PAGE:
Alexander Macomb's Purchase and the Panic That Ensued

Alexander Macomb's Purchase and the Panic That Ensued

Alexander Macomb was a wealthy banker and land speculator in the early Republic.

Macomb’s fortune was so impressive that his house was used as an early Executive Mansion for President Washington.

Unfortunately, Alexander’s luck ran out and his financial downfall almost sent the United States into its first depression.


Alexander Macomb

Growing up in Albany, New York, Alexander Macomb and his brother, William, learned the ins and outs of fur trading.

A lucrative profession for anyone in the area with little schooling, the Macomb boys travelled west to make their fortune.

Their primary area of trade was around Fort Detroit. Though under British control since the end of the Seven Years War, the fur business was still dominated by Frenchmen.

Due to the prejudices had by many of these competitors, many English merchants decided to sell their businesses. 

The Macombs were able to purchase one of these and at just 26-years-old Alexander was well on his way to success.


Sympathies Ignored

Alexander Macomb did not play much of a role in the Revolutionary War, as he was on the frontier growing his company.

After hostilities ended, however, he bought a large house in New York City.

Shockingly, New York City was more gentle toward those with Loyalist sympathies than most other parts of the United States. Since it had been occupied throughout the war, they were in more of a hurry to get back to business and overlooked this flaw in many wealthy people in an effort to return to normalcy.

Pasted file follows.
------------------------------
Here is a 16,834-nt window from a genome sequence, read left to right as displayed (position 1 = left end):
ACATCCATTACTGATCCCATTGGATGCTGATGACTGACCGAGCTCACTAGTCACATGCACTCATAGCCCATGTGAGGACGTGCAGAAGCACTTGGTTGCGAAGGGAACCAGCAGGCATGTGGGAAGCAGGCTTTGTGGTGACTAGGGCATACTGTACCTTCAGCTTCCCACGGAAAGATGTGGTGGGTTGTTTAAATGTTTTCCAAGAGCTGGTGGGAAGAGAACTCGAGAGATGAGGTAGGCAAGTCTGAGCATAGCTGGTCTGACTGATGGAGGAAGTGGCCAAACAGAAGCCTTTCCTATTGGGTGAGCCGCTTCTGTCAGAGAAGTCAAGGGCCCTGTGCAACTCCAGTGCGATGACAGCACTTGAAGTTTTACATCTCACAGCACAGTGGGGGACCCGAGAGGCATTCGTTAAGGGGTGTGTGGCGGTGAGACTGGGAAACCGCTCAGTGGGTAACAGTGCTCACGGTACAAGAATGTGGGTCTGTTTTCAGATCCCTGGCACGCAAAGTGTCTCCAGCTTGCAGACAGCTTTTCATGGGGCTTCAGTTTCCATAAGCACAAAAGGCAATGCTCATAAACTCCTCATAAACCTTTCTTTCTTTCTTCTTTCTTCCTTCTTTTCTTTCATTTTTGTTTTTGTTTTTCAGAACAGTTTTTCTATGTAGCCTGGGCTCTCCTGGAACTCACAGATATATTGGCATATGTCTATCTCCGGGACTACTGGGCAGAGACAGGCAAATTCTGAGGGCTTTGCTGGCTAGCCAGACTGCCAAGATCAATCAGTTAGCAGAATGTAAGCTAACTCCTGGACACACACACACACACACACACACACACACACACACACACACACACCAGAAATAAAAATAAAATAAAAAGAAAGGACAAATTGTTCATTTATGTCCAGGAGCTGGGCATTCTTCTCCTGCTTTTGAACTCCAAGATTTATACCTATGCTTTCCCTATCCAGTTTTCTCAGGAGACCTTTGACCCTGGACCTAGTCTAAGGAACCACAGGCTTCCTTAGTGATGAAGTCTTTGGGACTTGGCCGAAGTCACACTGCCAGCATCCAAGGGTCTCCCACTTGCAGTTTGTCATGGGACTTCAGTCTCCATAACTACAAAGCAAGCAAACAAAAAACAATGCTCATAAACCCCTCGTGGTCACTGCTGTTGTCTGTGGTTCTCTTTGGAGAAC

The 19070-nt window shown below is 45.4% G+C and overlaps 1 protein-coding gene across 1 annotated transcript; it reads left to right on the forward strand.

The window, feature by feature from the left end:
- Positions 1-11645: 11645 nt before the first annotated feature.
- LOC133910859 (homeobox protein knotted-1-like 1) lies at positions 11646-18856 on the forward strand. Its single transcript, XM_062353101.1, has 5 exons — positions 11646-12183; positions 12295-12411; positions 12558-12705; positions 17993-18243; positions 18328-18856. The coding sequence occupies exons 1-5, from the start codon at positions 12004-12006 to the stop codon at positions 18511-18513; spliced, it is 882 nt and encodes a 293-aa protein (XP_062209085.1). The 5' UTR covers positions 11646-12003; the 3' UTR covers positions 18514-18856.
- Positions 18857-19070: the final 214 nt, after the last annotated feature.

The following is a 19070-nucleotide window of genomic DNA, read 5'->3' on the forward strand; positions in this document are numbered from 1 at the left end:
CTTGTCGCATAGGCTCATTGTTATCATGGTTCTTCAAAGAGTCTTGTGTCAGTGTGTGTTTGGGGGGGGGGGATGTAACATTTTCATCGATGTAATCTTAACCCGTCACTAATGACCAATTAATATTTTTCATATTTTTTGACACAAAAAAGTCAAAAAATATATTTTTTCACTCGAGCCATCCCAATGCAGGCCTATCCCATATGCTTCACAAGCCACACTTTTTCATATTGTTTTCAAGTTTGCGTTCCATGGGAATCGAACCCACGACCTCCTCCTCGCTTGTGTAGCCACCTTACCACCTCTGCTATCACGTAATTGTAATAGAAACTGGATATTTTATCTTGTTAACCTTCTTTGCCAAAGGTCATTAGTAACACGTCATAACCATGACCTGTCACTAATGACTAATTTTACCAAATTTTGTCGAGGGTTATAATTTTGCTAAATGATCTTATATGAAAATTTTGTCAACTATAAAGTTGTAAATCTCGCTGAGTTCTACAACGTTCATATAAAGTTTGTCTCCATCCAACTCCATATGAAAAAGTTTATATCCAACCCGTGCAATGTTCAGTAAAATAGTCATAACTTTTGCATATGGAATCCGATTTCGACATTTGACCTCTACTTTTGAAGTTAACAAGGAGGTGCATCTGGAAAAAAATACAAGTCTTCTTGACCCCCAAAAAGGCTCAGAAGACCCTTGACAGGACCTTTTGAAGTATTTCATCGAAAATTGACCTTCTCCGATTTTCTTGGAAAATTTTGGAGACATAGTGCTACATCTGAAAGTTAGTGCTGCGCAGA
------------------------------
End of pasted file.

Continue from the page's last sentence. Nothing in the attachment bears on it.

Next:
Macomb was one of these people, as his trading company had supplied several British units in the western theater of the war. 


The Executive Mansion

When George Washington arrived in NYC for his first term as President he initially took up residence in the Samuel Osgood House.

Unfortunately, this domicile turned out to be too small for all of the visitors the Commander-in-Chief accepted.

So where did he move to?

None other than the humongous dwelling of Alexander Macomb.

His prior allegiances appear to have been totally forgiven. 


Macomb’s Purchase

Macomb added to his vast fortune with land speculation throughout the South and West.

This speculation primarily involved purchasing gigantic swaths of property, breaking it down into lots and reselling at a profit.

Alexander attempted to do the same thing in New York, buying almost an eighth of the entire State. Macomb’s Purchase, as it came to be known, was a plot of land that included the entire northern part of the State. 


Bankruptcy

Unfortunately, this property did not sell at nearly the rate expected and he was unable to keep up with the payment of his loans.

Furthermore, his shady dealings with William Duer in an attempt to compete with the Bank of New York had the dual results of leaving him broke and contributing to the national Panic of 1792.

Although Alexander Hamilton was able to quickly put the nation back on track to fiscal solvency, the same could not be said for Macomb.

Alexander’s fortune was all but lost and he spent several months in a debtor’s prison. Although he lived another 40 years, he was never able to recoup his vast wealth and lived the rest of his days in relative obscurity.


Here are some other Founders who went bankrupt:

Robert Morris - The Founding Father We’re Supposed to Know

Richard Cary Escorts Mrs. Washington to New York

John Barker Church - Fake ID’s, Dueling Pistols and the Schuyler Sisters

Finances during the early years of the Republic were extremely complicated.

‘Other People’s Money’ explains this complicated scenario in a manner that is easy to digest.

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